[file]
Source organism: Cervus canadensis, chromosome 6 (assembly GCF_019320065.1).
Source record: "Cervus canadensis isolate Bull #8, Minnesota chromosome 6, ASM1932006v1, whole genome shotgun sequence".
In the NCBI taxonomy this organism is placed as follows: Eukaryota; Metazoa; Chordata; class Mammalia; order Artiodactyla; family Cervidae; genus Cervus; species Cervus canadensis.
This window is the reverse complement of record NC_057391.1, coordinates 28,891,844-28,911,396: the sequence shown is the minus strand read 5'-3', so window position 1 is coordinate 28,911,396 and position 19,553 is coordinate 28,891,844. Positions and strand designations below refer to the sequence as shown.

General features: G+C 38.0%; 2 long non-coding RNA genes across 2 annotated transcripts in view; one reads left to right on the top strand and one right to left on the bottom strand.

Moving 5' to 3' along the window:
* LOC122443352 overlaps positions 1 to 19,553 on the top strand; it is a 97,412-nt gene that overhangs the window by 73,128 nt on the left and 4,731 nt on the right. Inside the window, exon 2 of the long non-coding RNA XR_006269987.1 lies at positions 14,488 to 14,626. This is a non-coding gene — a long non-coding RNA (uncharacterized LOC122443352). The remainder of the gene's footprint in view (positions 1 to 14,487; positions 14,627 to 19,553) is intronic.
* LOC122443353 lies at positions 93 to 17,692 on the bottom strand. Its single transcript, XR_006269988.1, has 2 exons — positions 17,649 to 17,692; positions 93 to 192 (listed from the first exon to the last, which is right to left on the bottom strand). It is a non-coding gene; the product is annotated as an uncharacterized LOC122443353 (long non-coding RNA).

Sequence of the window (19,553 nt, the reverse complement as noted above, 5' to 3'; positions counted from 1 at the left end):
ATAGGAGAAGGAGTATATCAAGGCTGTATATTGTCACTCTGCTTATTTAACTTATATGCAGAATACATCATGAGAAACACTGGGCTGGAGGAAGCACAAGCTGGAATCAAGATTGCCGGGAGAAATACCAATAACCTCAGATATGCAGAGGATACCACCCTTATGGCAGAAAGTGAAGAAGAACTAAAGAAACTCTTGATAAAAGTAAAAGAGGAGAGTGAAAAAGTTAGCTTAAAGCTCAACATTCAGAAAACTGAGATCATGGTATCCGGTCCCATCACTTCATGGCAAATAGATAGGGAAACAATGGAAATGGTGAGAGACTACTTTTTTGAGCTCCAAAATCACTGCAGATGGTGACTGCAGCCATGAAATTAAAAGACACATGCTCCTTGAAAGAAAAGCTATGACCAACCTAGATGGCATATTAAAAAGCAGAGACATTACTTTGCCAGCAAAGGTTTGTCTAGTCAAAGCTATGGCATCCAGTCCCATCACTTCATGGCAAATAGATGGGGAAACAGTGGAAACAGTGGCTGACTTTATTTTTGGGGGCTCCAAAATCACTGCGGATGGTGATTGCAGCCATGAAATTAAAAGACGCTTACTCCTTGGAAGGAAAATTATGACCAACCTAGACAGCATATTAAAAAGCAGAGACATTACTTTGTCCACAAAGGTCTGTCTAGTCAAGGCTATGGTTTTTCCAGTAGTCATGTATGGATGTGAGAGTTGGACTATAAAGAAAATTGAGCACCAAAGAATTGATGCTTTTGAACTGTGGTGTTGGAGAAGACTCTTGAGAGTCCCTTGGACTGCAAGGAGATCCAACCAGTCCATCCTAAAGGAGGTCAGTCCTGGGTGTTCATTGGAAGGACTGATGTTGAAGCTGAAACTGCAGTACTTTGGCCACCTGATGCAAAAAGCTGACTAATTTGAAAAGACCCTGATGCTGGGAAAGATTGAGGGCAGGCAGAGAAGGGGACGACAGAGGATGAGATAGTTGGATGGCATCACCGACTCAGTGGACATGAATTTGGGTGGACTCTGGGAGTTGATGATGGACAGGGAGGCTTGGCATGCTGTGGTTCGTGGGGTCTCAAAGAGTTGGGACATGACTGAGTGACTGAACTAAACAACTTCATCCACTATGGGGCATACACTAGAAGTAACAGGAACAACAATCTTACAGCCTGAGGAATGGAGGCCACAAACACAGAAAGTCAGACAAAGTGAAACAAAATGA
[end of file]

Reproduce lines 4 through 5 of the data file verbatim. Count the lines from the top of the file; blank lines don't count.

This window is the reverse complement of record NC_057391.1, coordinates 28,891,844-28,911,396: the sequence shown is the minus strand read 5'-3', so window position 1 is coordinate 28,911,396 and position 19,553 is coordinate 28,891,844. Positions and strand designations below refer to the sequence as shown.

General features: G+C 38.0%; 2 long non-coding RNA genes across 2 annotated transcripts in view; one reads left to right on the top strand and one right to left on the bottom strand.